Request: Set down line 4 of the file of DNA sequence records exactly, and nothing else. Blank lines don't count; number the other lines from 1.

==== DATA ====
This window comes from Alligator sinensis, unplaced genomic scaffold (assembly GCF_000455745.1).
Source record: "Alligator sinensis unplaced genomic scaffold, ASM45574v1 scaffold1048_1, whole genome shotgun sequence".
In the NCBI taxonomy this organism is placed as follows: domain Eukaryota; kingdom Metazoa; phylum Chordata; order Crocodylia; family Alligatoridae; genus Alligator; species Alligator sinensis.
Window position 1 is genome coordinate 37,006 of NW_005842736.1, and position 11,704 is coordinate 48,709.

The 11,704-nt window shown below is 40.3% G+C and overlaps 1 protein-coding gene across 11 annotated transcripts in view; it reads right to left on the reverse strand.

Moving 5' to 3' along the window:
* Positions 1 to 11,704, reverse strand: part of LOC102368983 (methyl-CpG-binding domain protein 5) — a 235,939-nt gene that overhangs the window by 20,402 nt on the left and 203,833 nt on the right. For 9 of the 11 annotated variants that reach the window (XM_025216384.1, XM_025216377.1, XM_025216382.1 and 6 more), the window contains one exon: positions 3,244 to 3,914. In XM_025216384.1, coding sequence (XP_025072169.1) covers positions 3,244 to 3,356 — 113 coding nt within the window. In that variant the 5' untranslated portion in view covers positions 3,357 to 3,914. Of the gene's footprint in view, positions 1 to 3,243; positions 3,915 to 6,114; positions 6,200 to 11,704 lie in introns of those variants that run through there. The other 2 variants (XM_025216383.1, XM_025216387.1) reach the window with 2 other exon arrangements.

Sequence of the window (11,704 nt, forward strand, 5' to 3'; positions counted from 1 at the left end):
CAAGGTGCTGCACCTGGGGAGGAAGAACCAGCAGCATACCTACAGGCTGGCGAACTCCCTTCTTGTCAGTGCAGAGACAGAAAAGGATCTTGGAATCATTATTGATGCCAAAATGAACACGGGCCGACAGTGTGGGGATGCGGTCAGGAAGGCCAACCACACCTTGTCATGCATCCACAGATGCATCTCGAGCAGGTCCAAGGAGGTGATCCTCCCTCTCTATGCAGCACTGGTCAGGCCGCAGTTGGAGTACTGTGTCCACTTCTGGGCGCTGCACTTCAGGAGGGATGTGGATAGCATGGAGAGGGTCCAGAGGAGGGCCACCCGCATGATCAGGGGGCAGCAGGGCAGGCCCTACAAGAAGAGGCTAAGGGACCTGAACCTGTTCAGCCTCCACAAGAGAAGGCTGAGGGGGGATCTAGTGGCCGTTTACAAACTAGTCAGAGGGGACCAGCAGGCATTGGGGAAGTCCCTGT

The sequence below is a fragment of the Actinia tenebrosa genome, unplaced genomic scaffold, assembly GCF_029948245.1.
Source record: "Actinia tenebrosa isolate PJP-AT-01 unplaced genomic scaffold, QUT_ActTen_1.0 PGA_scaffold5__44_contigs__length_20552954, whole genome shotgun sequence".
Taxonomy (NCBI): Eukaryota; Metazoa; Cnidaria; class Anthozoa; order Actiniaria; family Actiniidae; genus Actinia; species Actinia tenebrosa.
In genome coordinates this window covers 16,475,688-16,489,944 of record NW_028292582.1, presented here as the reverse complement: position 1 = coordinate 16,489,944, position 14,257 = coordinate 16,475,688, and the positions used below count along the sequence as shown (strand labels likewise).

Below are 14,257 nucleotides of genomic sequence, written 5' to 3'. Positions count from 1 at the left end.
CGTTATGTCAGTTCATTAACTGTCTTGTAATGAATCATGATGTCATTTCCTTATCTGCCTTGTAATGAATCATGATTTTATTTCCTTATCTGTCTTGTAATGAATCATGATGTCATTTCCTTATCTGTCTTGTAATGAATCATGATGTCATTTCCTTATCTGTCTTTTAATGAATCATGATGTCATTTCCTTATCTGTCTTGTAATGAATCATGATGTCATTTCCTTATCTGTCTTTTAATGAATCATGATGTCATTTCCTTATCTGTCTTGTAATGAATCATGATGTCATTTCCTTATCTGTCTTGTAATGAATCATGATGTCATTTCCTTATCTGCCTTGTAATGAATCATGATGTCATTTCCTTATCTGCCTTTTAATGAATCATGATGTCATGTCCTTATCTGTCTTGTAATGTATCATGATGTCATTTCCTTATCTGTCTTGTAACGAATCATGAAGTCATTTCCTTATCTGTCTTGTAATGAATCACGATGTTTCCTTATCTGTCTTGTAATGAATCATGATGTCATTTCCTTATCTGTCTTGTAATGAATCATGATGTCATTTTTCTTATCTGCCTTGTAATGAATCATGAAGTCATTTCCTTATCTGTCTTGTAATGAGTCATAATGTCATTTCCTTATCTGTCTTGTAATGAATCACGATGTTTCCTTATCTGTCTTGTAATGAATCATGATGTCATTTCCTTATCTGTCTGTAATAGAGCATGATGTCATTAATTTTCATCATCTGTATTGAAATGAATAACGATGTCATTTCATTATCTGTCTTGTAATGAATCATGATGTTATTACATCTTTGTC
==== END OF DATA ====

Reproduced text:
Window position 1 is genome coordinate 37,006 of NW_005842736.1, and position 11,704 is coordinate 48,709.